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I'd like to understand/ask how much these two words overlaps each other.

These definitions were excerpted from Oxford Dictionaries. Do you think we can replace the word with emit in these sentences? What I ask is that, for example, if we can say

" Wonderful smells were emitting from the kitchen."

or

"He emitting tranquility"

1.(Of a feeling, quality, or sensation) issue or spread out from (a source):

Warmth emanated from the fireplace

She felt an undeniable charm emanating from him

1.1Originate from; be produced by:

The proposals emanated from a committee

Angry ​voices ​emanated from the ​room. (Cambridge)

Wonderful smells were emanating from the kitchen. ( Logman)

1.2 [with object] Give out or emit (a feeling, quality, or sensation):

He emanated a powerful brooding air

He emanates tranquility. (Longman)


And secondly, I cannot understand noun form of the word 'to emanate'

  1. Does "the risk of radon gas emanation" have the same meaning with " the risk of radon gas emission"

  2. What does "The unique symbol for the comprehensive oneness that holds together this entire process of emanation or divinization is the concept of Sophia" mean in this sense?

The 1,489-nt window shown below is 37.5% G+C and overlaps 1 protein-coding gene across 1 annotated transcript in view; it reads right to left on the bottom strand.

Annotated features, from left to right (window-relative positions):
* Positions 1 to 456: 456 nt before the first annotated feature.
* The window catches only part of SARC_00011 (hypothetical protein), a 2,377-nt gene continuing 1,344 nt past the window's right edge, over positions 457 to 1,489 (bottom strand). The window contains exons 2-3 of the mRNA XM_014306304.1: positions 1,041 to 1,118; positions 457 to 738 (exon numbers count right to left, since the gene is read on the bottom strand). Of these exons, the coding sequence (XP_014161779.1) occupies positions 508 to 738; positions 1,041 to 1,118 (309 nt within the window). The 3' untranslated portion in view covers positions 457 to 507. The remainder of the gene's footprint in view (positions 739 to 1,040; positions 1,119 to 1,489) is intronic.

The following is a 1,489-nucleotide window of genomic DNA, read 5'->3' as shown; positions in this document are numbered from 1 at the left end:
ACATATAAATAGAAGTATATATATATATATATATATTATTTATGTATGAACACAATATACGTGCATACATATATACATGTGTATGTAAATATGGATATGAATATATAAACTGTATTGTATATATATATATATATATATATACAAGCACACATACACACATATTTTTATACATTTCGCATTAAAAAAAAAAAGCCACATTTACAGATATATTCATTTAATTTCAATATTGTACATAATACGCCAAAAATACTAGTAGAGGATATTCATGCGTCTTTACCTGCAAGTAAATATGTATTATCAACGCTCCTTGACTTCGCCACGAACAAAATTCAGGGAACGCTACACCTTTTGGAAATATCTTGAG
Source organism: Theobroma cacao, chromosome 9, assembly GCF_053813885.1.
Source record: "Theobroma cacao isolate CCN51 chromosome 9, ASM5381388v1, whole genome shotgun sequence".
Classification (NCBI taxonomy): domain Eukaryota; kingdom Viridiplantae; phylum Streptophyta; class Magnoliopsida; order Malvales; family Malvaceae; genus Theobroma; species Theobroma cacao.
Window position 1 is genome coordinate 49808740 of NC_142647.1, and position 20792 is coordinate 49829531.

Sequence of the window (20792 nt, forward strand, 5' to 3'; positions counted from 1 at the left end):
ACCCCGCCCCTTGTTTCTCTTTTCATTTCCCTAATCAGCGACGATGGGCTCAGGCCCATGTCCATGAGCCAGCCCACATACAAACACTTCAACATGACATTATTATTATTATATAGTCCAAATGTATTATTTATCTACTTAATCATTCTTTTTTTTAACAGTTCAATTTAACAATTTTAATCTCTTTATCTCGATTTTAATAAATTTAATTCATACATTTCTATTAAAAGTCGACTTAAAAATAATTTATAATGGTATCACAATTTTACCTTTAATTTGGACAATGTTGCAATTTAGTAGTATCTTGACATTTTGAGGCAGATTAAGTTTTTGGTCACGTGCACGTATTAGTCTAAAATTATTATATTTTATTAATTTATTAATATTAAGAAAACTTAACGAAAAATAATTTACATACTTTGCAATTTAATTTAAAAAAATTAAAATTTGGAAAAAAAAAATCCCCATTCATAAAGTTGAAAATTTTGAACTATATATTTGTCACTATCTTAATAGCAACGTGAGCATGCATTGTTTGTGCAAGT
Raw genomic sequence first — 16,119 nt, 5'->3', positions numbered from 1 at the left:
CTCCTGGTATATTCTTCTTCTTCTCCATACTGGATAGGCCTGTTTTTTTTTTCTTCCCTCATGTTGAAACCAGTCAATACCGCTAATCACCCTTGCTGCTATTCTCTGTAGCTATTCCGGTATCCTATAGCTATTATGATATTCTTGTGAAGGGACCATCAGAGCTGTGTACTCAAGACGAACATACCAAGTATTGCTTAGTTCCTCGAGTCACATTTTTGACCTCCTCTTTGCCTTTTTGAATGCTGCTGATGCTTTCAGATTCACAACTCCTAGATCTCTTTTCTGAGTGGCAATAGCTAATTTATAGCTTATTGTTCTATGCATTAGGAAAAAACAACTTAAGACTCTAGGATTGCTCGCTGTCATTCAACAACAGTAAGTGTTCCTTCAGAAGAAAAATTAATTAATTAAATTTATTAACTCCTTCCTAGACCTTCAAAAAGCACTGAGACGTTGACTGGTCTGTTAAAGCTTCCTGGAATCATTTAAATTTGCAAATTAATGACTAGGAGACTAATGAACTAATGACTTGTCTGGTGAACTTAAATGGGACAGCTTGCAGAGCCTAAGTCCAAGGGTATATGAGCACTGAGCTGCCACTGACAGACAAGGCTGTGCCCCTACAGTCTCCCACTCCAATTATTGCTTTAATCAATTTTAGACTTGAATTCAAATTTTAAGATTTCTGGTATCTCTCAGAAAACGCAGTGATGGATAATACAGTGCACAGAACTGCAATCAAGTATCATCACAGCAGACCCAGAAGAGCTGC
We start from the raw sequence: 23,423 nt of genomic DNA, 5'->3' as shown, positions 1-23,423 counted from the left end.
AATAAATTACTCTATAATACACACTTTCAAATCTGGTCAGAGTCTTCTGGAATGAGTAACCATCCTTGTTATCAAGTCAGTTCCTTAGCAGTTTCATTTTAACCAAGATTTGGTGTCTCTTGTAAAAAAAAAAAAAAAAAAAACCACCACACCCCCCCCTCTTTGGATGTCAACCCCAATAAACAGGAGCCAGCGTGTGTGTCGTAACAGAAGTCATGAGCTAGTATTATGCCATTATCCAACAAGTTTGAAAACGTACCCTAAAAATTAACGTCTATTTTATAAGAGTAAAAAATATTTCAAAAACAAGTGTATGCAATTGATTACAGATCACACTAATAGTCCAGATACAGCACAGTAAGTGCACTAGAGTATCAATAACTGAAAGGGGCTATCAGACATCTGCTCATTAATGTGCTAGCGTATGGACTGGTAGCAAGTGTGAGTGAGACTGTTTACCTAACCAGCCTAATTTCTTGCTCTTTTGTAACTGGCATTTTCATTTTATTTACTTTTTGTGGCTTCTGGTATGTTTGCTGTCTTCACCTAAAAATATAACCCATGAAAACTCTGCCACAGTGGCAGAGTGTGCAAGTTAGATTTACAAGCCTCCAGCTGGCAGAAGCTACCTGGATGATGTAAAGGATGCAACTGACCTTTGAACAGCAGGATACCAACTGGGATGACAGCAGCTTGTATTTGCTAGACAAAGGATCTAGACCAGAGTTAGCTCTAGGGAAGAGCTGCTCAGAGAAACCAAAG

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http://www.oxforddictionaries.com/definition/english/emanation

  • I'd say that the kitchen emitted warmth and that warmth emanated from the kitchen. The subject of "emanate" is the object of "emit". – Andreas Blass Sep 27 '15 at 20:30
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I think the key distinction between emit and emanate is described pretty well in the definitions you provided: nature of the source or how it is handled. Emit implies a focused dispersion while emanate is more of a general one. For example, a sound as viewed from its source "emanates in all directions," but a microphone some distance away would "pick up the emitted sound." Thus, emit would not be a suitable replacement in the first two sentence examples because the implied nature of the smell and state of being is an omni-directional one.

As for emanation vs emission, the former carries all the connotations of the latter with the addition of a descriptor of the emission's nature: that it was omni-directional. A laser could be described as a particle emission but not a particle emanation.

The theological quote seems to use it to be describing a state of divinity so great so as to ooze from the entity/idea in question (not sure on context), but on that I'm less clear.

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